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Dragons Blood

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  • Botanical: Calamus draco
  • Family: Palmaceae
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Dragons Blood

Botanical

Calamus draco

Family

Palmaceae

Known as

Calamus Draco. Draconis Resina. Sanguis draconis. Dragon's Blood Palm. Blume.

Old Use

medical, industry

Parts Used

fruit, resin

Aroma

sweet

Medicinal

diarrhea, digestion, gastrointestinal

Stomach & Intestinal

diarrhea, digestion

Description

-Dragon's Blood, as known in commerce, has several origins, the substance so named being contributed by widely differing species. Probably the best known is that from Sumatra. Daemomorops Draco formerly known as Calamus Draco, was transferred with many others of the species to Daemomorops, the chief distinguishing mark being the placing of the flowers along the branches instead of their being gathered into catkins, as in those remaining under Calamus. The long, slender stems of the genus are flexible, and the older trees develop climbing propensities. The leaves have prickly stalks which often grow into long tails and the bark is provided with many hundreds of flattened spines. The berries are about the size of a cherry, and pointed. When ripe they are covered with a reddish, resinous substance which is separated in several ways, the most satisfactory being by steaming, or by shaking or rubbing in coarse, canvas bags. An inferior kind is obtained by boiling the fruits to obtain a decoction after they have undergone the second process. The product may come to market in beads, joined as if forming a necklace, and covered with leaves (Tear Dragon's Blood), or in small, round sticks about 18 inches long, packed in leaves and strips of cane. Other varieties are found in irregular lumps, or in a reddish powder. They are known as lump, stick, reed, tear, or saucer Dragon's Blood.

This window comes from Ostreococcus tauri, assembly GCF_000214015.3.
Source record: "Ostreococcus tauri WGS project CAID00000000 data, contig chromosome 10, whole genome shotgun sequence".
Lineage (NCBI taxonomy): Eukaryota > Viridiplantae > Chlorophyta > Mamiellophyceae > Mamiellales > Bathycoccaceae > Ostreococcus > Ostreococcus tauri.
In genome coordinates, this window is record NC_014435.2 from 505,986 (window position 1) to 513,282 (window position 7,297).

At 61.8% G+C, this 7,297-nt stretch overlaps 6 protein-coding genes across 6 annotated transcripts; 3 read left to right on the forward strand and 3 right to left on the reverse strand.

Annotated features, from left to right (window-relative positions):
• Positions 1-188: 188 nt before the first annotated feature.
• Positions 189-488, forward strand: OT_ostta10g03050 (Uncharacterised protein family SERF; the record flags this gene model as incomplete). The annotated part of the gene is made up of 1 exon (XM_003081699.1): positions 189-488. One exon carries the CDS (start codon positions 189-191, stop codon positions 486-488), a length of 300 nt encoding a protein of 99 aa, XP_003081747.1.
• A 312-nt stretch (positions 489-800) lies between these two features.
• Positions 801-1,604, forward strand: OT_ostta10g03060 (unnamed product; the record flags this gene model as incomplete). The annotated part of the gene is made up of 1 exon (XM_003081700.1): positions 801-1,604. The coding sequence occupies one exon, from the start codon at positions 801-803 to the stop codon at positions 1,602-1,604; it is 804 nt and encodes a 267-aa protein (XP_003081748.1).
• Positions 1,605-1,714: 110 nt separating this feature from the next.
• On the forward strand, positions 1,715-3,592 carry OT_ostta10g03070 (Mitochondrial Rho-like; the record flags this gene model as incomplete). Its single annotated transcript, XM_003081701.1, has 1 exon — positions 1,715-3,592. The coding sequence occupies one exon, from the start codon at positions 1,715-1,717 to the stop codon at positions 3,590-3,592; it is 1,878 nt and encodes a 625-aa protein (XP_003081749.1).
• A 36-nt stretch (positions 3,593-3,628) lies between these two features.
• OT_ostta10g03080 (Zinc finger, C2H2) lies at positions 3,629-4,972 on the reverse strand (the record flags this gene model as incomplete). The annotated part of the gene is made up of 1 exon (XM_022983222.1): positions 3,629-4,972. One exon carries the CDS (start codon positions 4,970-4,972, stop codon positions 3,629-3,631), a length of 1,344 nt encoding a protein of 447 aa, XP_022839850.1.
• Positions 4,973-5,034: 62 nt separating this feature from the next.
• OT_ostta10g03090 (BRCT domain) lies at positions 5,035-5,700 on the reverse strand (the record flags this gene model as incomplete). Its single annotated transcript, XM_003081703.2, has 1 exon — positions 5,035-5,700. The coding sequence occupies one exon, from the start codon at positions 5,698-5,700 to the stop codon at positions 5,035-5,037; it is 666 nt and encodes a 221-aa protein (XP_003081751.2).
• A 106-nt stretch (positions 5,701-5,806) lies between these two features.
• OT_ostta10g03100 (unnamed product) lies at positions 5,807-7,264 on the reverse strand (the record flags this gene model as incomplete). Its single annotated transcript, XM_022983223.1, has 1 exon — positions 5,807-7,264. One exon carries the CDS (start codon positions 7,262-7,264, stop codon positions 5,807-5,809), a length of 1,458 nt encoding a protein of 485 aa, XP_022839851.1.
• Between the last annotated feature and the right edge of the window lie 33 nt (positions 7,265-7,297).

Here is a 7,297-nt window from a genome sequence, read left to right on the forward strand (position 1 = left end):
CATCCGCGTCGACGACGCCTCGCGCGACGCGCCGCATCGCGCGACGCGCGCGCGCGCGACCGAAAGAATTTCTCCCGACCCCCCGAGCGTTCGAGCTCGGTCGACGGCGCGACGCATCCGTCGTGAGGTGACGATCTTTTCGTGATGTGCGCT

Properties & Uses

Dragon's blood is a red substance (resin) that is removed from the fruit of a tree called Daemonorops draco. People use dragon's blood for diarrhea and other digestive tract problems.

Some people apply dragon's blood directly to the skin as a drying agent (astringent).

Other use

It is used as a colouring matter for varnishes, tooth-pastes, tinctures, plasters, for dyeing horn to imitate tortoiseshell, etc. It is very brittle, and breaks with an irregular, resinous fracture, is bright red and glossy inside, and darker red sometimes powdered with crimson, externally. Small, thin pieces are transparent.

Cautions

none known

Distribution

Sumatra

Constituents

Several analyses of Dragon's Blood have been made with the following results: (1) 50 to 70 per cent resinous compound of benzoic and benzoyl-acetic acid, with dracoresinotannol, and also dracon alban and dracoresene. (2) 56.8 per cent of red resin compounded of the first three mentioned above, 2.5 per cent of the white, amorphous dracoalban, 13.58 of the yellow, resinous dracoresene, 18.4 vegetable debris, and 8.3 per cent. ash. (3) 90.7 per cent of red resin, draconin, 2.0 of fixed oil, 3.0 of benzoic acid, 1.6 of calcium oxalate, and 3.7 of calcium phosphate. (4) 2.5 per cent of draco-alban, 13.58 of draco resen, 56.86 of draco resin, benzoic dracoresinotannol ester and benzoylaceticdracoresinotannol ester, with 18.4 of insoluble substances.

For educational purposes only This information has not been evaluated by the Food and Drug Administration. This information is not intended to diagnose, treat, cure, or prevent any disease.